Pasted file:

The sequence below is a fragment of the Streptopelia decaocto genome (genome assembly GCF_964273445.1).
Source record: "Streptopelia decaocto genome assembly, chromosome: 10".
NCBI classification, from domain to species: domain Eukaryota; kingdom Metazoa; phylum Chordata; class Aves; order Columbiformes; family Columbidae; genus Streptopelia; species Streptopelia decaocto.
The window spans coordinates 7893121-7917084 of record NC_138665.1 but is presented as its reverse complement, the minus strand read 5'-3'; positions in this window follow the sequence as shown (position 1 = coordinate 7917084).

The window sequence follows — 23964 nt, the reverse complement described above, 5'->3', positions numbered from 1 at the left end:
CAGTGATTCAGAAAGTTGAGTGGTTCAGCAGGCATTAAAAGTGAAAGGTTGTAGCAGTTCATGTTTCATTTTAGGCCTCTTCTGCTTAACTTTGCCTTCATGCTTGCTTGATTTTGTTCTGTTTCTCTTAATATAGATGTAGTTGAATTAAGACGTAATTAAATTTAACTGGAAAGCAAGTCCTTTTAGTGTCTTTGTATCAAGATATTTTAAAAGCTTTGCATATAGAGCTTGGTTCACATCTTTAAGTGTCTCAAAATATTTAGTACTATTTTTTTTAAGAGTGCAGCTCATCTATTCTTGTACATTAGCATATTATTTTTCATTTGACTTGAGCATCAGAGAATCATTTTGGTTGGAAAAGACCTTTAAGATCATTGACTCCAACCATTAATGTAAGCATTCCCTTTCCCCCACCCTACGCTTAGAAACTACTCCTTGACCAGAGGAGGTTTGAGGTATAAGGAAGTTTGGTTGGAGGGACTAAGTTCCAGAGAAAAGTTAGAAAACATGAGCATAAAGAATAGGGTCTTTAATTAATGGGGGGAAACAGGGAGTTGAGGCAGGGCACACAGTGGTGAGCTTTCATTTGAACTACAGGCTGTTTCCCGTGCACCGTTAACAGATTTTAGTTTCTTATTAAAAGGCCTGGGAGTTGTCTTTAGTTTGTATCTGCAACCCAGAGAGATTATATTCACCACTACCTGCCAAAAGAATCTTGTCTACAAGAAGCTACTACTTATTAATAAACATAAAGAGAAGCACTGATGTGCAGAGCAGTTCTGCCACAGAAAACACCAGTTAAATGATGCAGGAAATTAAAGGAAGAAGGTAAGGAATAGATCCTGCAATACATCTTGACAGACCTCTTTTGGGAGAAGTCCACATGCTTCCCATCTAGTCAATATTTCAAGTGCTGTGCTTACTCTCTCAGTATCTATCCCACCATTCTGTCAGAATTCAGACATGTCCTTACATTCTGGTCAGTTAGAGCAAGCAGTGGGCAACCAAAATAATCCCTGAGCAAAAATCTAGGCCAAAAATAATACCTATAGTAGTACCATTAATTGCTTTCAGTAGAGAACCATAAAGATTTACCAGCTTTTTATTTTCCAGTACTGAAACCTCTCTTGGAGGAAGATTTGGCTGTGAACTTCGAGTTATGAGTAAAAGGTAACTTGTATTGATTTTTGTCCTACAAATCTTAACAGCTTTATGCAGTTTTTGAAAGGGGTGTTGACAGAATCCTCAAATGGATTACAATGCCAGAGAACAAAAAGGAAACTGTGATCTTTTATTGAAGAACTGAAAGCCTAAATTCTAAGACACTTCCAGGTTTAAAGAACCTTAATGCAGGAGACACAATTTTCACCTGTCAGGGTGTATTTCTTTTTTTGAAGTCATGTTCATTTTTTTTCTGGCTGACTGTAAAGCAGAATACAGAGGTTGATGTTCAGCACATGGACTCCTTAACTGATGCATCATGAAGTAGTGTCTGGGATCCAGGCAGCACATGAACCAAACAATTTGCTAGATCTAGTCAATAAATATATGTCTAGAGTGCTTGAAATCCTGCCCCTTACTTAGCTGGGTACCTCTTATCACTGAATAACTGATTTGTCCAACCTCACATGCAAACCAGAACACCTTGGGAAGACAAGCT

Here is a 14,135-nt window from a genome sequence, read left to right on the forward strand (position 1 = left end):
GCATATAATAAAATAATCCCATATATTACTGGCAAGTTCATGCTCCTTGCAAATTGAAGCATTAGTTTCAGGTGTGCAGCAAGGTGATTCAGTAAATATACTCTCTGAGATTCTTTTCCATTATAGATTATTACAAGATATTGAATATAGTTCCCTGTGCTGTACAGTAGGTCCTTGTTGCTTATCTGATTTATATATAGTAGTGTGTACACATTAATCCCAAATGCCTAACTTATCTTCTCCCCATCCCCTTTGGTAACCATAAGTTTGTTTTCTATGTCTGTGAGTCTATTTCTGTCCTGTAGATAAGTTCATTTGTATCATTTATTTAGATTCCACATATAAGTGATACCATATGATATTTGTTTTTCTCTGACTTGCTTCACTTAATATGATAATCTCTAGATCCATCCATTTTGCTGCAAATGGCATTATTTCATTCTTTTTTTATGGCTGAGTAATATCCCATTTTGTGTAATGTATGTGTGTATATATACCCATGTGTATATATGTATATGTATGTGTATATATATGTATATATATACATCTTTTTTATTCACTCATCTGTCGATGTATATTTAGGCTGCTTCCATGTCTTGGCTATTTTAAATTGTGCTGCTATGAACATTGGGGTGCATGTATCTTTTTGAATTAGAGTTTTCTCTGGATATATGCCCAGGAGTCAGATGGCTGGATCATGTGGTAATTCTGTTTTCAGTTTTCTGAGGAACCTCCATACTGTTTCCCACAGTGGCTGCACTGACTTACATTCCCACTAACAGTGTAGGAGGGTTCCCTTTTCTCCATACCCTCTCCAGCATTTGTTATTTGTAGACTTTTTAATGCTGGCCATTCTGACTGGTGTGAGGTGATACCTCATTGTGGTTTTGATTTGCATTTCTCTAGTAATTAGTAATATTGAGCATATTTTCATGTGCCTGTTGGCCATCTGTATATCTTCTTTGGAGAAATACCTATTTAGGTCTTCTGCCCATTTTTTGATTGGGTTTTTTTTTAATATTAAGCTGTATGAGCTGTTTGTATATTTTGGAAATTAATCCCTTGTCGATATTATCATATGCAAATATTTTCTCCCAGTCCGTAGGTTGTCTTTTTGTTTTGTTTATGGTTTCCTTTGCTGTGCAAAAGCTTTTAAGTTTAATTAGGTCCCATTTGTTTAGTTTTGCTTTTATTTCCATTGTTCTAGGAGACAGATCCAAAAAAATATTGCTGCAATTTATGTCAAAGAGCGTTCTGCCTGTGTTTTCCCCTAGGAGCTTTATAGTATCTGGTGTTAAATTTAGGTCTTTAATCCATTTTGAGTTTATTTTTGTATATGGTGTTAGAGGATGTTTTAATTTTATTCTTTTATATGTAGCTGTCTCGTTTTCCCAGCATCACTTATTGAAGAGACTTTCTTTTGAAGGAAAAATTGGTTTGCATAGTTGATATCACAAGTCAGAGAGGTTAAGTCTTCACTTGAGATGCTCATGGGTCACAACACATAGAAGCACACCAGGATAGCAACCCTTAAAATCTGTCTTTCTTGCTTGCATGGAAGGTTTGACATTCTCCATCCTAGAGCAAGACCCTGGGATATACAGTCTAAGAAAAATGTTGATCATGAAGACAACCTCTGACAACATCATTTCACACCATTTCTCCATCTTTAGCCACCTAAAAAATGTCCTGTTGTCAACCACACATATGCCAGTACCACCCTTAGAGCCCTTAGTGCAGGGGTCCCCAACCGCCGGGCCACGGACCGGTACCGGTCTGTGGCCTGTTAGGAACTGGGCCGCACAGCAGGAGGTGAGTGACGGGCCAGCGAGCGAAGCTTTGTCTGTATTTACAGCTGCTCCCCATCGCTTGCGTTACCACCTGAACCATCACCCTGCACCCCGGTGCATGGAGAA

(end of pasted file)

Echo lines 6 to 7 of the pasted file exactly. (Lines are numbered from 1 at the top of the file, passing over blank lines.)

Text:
CAGTGATTCAGAAAGTTGAGTGGTTCAGCAGGCATTAAAAGTGAAAGGTTGTAGCAGTTCATGTTTCATTTTAGGCCTCTTCTGCTTAACTTTGCCTTCATGCTTGCTTGATTTTGTTCTGTTTCTCTTAATATAGATGTAGTTGAATTAAGACGTAATTAAATTTAACTGGAAAGCAAGTCCTTTTAGTGTCTTTGTATCAAGATATTTTAAAAGCTTTGCATATAGAGCTTGGTTCACATCTTTAAGTGTCTCAAAATATTTAGTACTATTTTTTTTAAGAGTGCAGCTCATCTATTCTTGTACATTAGCATATTATTTTTCATTTGACTTGAGCATCAGAGAATCATTTTGGTTGGAAAAGACCTTTAAGATCATTGACTCCAACCATTAATGTAAGCATTCCCTTTCCCCCACCCTACGCTTAGAAACTACTCCTTGACCAGAGGAGGTTTGAGGTATAAGGAAGTTTGGTTGGAGGGACTAAGTTCCAGAGAAAAGTTAGAAAACATGAGCATAAAGAATAGGGTCTTTAATTAATGGGGGGAAACAGGGAGTTGAGGCAGGGCACACAGTGGTGAGCTTTCATTTGAACTACAGGCTGTTTCCCGTGCACCGTTAACAGATTTTAGTTTCTTATTAAAAGGCCTGGGAGTTGTCTTTAGTTTGTATCTGCAACCCAGAGAGATTATATTCACCACTACCTGCCAAAAGAATCTTGTCTACAAGAAGCTACTACTTATTAATAAACATAAAGAGAAGCACTGATGTGCAGAGCAGTTCTGCCACAGAAAACACCAGTTAAATGATGCAGGAAATTAAAGGAAGAAGGTAAGGAATAGATCCTGCAATACATCTTGACAGACCTCTTTTGGGAGAAGTCCACATGCTTCCCATCTAGTCAATATTTCAAGTGCTGTGCTTACTCTCTCAGTATCTATCCCACCATTCTGTCAGAATTCAGACATGTCCTTACATTCTGGTCAGTTAGAGCAAGCAGTGGGCAACCAAAATAATCCCTGAGCAAAAATCTAGGCCAAAAATAATACCTATAGTAGTACCATTAATTGCTTTCAGTAGAGAACCATAAAGATTTACCAGCTTTTTATTTTCCAGTACTGAAACCTCTCTTGGAGGAAGATTTGGCTGTGAACTTCGAGTTATGAGTAAAAGGTAACTTGTATTGATTTTTGTCCTACAAATCTTAACAGCTTTATGCAGTTTTTGAAAGGGGTGTTGACAGAATCCTCAAATGGATTACAATGCCAGAGAACAAAAAGGAAACTGTGATCTTTTATTGAAGAACTGAAAGCCTAAATTCTAAGACACTTCCAGGTTTAAAGAACCTTAATGCAGGAGACACAATTTTCACCTGTCAGGGTGTATTTCTTTTTTTGAAGTCATGTTCATTTTTTTTCTGGCTGACTGTAAAGCAGAATACAGAGGTTGATGTTCAGCACATGGACTCCTTAACTGATGCATCATGAAGTAGTGTCTGGGATCCAGGCAGCACATGAACCAAACAATTTGCTAGATCTAGTCAATAAATATATGTCTAGAGTGCTTGAAATCCTGCCCCTTACTTAGCTGGGTACCTCTTATCACTGAATAACTGATTTGTCCAACCTCACATGCAAACCAGAACACCTTGGGAAGACAAGCT

Here is a 14,135-nt window from a genome sequence, read left to right on the forward strand (position 1 = left end):